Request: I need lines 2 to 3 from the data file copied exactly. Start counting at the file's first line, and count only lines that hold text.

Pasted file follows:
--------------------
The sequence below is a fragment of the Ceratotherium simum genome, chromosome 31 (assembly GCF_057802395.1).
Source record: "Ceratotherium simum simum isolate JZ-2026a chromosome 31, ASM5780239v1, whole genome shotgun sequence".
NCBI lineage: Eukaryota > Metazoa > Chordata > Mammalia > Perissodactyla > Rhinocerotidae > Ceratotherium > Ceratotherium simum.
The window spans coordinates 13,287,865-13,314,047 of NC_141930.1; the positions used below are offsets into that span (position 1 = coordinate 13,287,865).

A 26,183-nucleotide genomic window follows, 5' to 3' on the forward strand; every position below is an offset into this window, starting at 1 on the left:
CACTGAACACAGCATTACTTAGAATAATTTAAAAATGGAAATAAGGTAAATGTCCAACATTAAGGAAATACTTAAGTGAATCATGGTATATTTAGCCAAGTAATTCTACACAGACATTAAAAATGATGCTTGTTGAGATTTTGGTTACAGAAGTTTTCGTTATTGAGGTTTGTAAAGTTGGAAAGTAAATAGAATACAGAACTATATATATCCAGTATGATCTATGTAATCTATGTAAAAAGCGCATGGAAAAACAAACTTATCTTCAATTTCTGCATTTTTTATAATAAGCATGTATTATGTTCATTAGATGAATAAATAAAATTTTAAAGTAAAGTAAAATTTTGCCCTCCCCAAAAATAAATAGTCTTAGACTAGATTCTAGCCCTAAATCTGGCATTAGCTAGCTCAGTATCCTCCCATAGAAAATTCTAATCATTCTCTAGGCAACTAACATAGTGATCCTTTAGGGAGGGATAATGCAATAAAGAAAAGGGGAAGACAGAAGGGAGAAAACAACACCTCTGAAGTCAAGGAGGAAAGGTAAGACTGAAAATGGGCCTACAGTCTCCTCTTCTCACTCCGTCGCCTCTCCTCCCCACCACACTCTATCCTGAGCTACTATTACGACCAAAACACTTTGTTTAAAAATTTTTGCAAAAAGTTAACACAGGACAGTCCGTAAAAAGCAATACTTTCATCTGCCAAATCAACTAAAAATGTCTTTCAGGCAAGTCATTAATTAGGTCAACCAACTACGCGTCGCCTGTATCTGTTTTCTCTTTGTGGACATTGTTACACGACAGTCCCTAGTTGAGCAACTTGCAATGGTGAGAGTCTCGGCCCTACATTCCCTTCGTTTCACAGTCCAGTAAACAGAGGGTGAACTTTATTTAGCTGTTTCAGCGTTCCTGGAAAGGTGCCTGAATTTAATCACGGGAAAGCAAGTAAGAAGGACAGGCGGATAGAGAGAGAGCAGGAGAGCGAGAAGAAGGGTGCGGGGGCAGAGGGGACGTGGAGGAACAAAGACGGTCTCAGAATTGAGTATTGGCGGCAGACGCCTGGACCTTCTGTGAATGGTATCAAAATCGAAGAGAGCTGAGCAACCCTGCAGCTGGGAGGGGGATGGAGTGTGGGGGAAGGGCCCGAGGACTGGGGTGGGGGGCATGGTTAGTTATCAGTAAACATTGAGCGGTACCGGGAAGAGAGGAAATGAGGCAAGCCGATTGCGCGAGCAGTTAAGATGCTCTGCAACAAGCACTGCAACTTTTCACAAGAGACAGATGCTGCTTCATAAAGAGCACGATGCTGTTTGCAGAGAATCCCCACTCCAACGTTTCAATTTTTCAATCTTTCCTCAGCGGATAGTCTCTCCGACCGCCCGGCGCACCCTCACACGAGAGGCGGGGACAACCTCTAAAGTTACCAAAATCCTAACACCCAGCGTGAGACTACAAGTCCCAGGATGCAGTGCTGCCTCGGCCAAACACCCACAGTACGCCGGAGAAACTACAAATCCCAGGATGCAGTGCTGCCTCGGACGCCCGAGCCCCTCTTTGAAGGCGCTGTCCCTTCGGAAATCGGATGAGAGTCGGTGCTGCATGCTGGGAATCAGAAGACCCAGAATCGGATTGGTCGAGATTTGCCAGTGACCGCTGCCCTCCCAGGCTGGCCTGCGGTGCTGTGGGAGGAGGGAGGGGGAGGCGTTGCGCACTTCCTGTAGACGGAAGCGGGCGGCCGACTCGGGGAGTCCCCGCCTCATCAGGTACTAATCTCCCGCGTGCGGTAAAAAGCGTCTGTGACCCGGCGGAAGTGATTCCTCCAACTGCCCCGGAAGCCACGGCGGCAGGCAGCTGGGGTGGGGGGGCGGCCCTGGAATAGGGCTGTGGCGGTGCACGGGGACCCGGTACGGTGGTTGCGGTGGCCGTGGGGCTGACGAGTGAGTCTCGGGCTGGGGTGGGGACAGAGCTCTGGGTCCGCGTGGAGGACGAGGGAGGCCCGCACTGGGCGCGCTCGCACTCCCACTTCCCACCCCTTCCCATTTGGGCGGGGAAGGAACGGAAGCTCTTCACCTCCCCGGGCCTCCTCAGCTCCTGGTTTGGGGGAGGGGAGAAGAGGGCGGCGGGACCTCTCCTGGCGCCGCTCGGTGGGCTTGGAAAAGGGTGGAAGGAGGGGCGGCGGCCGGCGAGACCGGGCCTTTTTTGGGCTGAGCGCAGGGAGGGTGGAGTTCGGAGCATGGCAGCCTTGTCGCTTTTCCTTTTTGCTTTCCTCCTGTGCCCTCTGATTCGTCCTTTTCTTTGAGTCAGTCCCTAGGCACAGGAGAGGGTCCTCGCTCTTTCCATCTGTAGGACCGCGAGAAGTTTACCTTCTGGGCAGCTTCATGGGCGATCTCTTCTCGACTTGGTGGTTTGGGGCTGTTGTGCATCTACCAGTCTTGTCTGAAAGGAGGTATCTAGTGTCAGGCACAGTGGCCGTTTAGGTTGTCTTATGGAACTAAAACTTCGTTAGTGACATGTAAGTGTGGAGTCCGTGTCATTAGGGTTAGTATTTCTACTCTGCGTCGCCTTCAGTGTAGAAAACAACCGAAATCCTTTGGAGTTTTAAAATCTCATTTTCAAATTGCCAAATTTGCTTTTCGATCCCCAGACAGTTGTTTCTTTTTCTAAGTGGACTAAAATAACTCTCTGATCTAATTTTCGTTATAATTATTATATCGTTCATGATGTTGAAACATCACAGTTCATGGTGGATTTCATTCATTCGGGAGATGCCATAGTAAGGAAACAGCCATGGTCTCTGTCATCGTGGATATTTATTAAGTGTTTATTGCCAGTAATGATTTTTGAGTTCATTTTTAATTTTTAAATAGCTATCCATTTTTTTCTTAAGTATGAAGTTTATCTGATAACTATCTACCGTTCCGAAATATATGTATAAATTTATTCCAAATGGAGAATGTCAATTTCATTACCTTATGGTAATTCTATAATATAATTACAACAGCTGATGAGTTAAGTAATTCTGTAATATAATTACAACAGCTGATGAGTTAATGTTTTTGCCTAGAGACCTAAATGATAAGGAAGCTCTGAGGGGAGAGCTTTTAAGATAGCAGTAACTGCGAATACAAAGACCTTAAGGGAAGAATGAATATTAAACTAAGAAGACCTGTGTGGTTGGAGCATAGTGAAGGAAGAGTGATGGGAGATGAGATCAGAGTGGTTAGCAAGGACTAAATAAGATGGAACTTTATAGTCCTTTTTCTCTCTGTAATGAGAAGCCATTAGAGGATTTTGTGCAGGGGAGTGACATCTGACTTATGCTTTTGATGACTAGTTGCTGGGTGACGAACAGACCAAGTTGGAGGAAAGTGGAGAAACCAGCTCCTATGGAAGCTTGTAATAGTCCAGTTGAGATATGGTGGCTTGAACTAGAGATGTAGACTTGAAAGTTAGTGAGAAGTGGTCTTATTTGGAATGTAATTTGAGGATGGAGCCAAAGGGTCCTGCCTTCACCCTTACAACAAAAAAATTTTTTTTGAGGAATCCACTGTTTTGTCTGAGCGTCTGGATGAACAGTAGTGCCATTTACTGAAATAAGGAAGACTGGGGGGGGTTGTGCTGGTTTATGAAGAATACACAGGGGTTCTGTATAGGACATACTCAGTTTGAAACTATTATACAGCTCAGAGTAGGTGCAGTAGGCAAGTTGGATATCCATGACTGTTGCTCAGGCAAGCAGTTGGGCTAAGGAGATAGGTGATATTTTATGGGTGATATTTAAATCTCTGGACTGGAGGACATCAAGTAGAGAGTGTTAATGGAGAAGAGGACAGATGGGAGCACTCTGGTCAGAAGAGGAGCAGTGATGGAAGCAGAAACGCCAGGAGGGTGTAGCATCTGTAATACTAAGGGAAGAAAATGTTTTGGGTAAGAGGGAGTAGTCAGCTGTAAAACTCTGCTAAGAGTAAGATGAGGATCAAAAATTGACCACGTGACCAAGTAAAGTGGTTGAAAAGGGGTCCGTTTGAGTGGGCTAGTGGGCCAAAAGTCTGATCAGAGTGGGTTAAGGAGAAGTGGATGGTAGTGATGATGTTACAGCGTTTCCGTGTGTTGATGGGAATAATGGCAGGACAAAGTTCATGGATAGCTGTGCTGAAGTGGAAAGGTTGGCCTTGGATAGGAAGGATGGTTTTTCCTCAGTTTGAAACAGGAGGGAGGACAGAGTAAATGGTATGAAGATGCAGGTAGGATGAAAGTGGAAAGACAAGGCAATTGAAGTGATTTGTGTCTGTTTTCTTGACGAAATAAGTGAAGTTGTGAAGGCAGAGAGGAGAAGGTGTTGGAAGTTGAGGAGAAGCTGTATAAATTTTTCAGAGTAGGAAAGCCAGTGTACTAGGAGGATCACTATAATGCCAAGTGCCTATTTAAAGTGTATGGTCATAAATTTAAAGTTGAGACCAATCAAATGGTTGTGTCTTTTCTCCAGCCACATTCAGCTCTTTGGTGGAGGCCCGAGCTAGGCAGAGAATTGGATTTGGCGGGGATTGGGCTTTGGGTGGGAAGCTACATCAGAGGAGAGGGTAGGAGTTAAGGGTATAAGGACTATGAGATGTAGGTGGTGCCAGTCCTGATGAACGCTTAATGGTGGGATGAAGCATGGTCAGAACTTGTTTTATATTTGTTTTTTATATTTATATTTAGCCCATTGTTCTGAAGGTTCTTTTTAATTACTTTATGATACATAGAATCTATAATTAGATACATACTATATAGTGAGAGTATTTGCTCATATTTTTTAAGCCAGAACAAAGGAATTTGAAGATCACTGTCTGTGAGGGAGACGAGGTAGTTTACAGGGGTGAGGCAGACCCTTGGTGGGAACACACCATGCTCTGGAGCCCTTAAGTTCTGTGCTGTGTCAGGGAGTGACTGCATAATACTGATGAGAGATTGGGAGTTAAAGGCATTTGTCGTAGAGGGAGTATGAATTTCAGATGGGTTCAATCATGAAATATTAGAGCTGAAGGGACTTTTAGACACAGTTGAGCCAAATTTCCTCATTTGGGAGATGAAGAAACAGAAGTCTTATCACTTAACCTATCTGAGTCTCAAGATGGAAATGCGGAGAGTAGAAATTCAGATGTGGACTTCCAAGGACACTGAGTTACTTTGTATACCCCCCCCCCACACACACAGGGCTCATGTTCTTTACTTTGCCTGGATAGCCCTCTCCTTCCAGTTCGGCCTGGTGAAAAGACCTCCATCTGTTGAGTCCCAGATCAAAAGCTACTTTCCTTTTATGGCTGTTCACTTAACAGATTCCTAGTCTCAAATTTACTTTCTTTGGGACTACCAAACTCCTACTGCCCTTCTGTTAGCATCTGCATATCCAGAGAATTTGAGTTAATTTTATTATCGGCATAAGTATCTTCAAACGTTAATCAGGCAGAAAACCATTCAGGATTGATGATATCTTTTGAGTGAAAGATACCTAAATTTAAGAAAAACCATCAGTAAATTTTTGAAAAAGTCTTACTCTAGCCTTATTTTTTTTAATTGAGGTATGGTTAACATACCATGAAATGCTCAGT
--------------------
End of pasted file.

Source record: "Ceratotherium simum simum isolate JZ-2026a chromosome 31, ASM5780239v1, whole genome shotgun sequence".
NCBI lineage: Eukaryota > Metazoa > Chordata > Mammalia > Perissodactyla > Rhinocerotidae > Ceratotherium > Ceratotherium simum.